PTC Foot-Dragging by the Freights

There’s a lot of concern out there for the future of Amtrak’s national network. Whether by benign neglect or a deliberate act of murder, a lot of people—many of them supposedly “in the know”—think that Amtrak’s national network has been targeted for extinction.
For one thing, the Trump Administration wants to end Amtrak’s federal subsidy and, miserly though it may be, without financial support from Congress, the national network could not survive for long.
As if that isn’t enough, Amtrak’s CEO Richard Anderson has told Congress that he will consider shutting down individual long-distance trains at the end of this year if the host railroads haven’t completed the installation of Positive Train Control along those specific routes.
I confess I don’t understand Anderson’s strategy in making that threat because the freight railroads would shed no tears if Amtrak’s national network were to shut down.
In his recent audio forum for members, Rail Passengers Association President and CEO Jim Mathews spoke briefly on the progress being made by the freight railroads regarding PTC. With information gleaned from government sources, Mathews noted that when it comes to the installation of PTC away from the yards and out on the main lines, two of the Class 1 railroads in particular appear to be dragging their feet: Norfolk Southern and—why are we not surprised?—CSX.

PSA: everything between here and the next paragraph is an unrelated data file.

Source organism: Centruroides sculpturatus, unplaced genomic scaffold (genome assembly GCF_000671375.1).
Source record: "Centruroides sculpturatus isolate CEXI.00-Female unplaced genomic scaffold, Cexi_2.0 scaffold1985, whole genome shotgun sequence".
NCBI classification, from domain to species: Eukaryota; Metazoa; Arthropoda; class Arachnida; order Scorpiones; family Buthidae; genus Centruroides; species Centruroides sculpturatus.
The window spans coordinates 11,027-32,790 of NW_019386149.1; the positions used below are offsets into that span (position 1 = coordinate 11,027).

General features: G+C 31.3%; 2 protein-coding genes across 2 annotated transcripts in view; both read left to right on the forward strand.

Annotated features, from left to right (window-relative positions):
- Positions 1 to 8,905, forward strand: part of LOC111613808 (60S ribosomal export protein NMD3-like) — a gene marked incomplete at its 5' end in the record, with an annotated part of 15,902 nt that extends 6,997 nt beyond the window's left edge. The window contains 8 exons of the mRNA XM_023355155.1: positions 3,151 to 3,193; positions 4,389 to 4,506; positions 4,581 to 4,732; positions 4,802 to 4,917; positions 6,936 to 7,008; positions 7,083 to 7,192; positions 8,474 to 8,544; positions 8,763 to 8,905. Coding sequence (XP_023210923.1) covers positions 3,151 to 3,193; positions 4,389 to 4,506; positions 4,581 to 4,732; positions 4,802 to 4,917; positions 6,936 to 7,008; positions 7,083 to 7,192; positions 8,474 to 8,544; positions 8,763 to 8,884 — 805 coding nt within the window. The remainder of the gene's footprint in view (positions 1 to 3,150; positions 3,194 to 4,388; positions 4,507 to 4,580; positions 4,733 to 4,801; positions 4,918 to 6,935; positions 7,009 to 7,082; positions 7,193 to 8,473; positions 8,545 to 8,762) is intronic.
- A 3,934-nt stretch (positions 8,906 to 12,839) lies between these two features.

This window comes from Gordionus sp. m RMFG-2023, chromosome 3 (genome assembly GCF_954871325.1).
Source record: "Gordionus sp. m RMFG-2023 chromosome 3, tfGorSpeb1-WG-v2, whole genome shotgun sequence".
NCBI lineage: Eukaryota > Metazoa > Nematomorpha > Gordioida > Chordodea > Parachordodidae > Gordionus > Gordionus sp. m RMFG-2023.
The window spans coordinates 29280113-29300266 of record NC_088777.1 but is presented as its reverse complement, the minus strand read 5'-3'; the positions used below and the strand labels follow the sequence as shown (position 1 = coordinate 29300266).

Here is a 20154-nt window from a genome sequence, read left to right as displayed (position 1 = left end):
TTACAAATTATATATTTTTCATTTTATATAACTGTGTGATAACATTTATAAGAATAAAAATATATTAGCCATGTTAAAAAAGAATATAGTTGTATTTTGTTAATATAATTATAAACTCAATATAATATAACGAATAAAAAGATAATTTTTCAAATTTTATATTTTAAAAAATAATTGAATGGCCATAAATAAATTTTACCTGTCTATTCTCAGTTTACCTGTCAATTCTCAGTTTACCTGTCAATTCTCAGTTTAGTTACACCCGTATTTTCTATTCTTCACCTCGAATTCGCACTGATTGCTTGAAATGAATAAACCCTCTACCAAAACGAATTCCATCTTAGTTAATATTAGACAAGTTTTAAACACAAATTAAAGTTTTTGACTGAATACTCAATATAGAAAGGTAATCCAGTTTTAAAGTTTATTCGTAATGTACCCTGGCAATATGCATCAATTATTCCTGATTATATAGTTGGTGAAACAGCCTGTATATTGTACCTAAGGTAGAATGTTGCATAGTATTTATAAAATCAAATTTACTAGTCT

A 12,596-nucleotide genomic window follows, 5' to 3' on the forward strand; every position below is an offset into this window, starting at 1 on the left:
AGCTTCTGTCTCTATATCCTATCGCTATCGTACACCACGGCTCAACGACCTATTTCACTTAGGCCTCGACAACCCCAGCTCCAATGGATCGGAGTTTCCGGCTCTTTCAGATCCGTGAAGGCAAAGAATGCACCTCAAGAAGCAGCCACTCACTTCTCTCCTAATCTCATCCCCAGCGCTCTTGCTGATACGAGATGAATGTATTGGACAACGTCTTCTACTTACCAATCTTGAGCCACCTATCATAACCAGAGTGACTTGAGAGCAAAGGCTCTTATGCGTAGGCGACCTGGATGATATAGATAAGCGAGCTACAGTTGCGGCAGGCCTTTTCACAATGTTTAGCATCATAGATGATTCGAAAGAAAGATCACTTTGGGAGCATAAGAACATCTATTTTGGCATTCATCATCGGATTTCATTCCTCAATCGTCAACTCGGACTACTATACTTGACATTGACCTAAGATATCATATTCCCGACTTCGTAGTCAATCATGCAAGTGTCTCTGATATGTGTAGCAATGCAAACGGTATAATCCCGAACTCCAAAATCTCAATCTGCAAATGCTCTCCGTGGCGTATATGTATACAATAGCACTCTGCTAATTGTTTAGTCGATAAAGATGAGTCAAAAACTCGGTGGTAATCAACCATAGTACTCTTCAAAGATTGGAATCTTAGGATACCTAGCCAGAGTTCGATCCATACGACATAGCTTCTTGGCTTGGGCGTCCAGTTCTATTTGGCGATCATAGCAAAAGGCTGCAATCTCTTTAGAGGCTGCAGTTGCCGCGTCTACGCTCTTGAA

Part of the problem, as I’ve noted in previous posts, is that the PTC system is expensive and, while Congress may have mandated it, they didn’t come up with any money to help railroads pay for it.
In truth, it’s not at all certain that Amtrak will actually stop operating long-distance trains if the host railroads have not finished installing PTC by the end of the year. Anderson could simply impose speed restrictions on trains operating in those sectors. That, of course, would create a whole new set of problems for Amtrak, including schedule changes and many connections that could no longer be guaranteed.
Best guess: most PTC installation will be completed by December 31st and few if any Amtrak routes will be affected.

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